A9 average speed cameras switched on
Britain's longest network of average speed cameras have been switched on.
The cameras have been installed at 27 sites on the A9 between Inverness and Dunblane at a cost of £2.5m.
The speed limit for HGVs using the A9 has also been raised from 40mph to 50mph on single carriageways as a pilot project, following calls from hauliers.
Transport Minister Keith Brown said both measures would save lives on the road, which is seen as being one of the most dangerous in the country.
The cameras have been placed on single carriageway sections of the A9 between Inverness and Perth. From Perth the road is dual carriageway.
It is hoped raising the speed limit for HGVs will reduce driver frustration caused by slower vehicles on the busy road, which is the main route between central Scotland and the Highlands.
Fatal and serious accidents on the single carriageway between Perth and Inverness are significantly higher than the national average.
'Reductions in fatalities'
Work on the new camera system, which got under way in May, saw columns, cameras and infra-red lighting masts erected on the single carriageway sections.
Earlier this year, figures suggested that the presence of the newly-installed cameras was already cutting drivers' speed - even though they had not yet been switched on.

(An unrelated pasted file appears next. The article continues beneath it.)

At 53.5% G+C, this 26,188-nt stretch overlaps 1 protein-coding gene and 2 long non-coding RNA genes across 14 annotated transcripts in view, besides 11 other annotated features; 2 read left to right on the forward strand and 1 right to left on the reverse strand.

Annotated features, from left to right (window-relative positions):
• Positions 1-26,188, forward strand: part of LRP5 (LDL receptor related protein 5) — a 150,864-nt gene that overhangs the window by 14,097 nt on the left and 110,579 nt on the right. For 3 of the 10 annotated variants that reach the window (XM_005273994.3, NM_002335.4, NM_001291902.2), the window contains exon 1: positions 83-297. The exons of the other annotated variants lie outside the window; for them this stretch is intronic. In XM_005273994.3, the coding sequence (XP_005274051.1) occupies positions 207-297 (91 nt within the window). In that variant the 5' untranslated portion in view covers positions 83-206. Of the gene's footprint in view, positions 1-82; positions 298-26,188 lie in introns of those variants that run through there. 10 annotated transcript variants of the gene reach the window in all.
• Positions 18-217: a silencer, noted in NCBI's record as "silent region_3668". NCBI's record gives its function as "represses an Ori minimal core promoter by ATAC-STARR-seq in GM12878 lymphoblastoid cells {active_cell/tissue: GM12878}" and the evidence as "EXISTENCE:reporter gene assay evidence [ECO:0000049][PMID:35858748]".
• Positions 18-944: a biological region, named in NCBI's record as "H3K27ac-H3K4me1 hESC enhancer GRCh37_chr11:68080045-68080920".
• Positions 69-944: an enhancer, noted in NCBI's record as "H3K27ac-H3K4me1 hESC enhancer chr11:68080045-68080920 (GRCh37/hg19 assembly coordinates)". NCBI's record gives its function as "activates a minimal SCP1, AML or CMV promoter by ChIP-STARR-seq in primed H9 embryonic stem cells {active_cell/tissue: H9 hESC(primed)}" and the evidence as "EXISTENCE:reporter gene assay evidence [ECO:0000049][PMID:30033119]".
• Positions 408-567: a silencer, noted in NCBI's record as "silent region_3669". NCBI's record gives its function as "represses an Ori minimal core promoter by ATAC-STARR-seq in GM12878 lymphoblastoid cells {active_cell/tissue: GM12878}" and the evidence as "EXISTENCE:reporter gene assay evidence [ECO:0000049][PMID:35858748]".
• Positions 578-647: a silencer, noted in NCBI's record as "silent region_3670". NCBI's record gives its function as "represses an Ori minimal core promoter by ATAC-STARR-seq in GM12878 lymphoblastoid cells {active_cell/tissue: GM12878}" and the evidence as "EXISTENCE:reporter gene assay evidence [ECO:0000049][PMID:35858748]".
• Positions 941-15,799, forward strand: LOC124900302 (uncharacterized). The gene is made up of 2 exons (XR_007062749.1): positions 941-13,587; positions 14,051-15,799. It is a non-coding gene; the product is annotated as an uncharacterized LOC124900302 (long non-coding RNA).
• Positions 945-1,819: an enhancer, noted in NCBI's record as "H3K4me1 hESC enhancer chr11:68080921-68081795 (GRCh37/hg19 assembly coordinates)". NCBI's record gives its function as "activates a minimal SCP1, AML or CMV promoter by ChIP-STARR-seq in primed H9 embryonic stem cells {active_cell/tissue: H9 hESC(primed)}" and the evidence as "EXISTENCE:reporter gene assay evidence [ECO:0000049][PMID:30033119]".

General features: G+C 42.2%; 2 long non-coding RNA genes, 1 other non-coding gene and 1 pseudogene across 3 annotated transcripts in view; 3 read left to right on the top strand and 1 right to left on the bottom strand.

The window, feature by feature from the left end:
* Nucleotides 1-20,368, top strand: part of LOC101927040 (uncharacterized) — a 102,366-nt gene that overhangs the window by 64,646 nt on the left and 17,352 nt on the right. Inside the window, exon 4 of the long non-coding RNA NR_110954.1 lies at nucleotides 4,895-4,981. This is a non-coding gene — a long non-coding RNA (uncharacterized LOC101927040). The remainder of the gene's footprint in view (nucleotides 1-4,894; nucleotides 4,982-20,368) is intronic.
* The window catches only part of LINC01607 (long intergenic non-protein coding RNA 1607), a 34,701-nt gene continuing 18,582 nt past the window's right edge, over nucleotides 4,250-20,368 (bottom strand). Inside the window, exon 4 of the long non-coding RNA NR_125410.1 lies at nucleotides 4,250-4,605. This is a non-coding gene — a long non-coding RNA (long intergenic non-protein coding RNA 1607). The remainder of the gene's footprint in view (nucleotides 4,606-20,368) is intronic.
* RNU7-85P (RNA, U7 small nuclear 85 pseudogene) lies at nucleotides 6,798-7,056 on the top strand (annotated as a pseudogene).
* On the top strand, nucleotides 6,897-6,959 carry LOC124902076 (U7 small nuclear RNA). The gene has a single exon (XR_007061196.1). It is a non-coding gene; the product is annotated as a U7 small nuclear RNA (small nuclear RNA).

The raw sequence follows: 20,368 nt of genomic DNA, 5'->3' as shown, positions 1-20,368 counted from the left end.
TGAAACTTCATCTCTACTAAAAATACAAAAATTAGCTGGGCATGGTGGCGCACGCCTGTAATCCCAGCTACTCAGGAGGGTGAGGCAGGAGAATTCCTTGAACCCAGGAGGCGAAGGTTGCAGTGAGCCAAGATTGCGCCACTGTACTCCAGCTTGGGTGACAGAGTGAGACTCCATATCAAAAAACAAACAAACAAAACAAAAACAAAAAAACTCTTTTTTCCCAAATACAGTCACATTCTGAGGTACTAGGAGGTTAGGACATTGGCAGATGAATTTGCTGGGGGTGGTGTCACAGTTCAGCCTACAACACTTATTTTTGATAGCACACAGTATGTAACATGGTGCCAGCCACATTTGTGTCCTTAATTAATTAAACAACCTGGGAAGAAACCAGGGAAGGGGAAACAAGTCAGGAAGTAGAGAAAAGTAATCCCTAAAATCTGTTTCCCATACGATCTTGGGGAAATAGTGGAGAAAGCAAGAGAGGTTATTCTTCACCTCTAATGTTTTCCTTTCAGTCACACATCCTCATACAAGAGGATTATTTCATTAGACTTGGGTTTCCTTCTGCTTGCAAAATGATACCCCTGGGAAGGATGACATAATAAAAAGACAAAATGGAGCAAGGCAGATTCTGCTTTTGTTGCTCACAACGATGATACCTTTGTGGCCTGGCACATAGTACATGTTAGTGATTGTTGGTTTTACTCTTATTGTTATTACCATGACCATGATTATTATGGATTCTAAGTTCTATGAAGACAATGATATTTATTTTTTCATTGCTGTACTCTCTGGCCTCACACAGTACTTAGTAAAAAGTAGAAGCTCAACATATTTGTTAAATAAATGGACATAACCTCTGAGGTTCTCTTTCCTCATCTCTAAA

Mr Brown said action would be taken against anyone caught breaking the speed limit by the cameras.
He added: "First and foremost they will make that road safer. All the evidence we have had from other sites show reductions in fatalities. Surely everyone should welcome that."
Neil Greig, director of policy and research at the Institute of Advanced Motorists, described the camera network as "one of the most innovative and important road safety schemes in Scotland for years".
He added: "With full dualling still over 10 years away it is vital that safety on the A9 is maintained and average speed cameras are a tried and tested way to achieve this.
"It's a big change and some drivers will have to rethink their whole approach to travelling along the route."
Environmental group WWF Scotland has called for average speed camera schemes to be introduced on more of the country's roads and motorways "to help save lives and cut pollution".
Climate and energy policy officer Gina Hanrahan said: "Alongside the clear safety benefits, enforcing speed limits on trunk roads using average speed cameras and other tools is an effective and cost-effective way to reduce climate emissions, as well as fuel costs for motorists.
"To reduce health-threatening levels of air pollution and meet our climate targets, the use of average speed cameras and other approaches to help reduce excessive speeds should be seriously considered on other major roads across Scotland."
But the camera system has been opposed by campaign group A9 Average Speed Cameras Are Not the Answer, which has called for action to tackle dangerous overtaking on the road.
Inverness, Nairn, Badenoch and Strathspey Liberal Democrat MP Danny Alexander said regular users of the road were opposed to the system.
He said the scheme should be scrapped and the dualling of the A9 accelerated instead.
The installation of the cameras comes as the Scottish government moves forward with its plan to make the route a dual carriageway for its entire length.
The £3bn project involves the upgrade of 80 miles of single carriageway along the A9 between Perth and Inverness by 2025.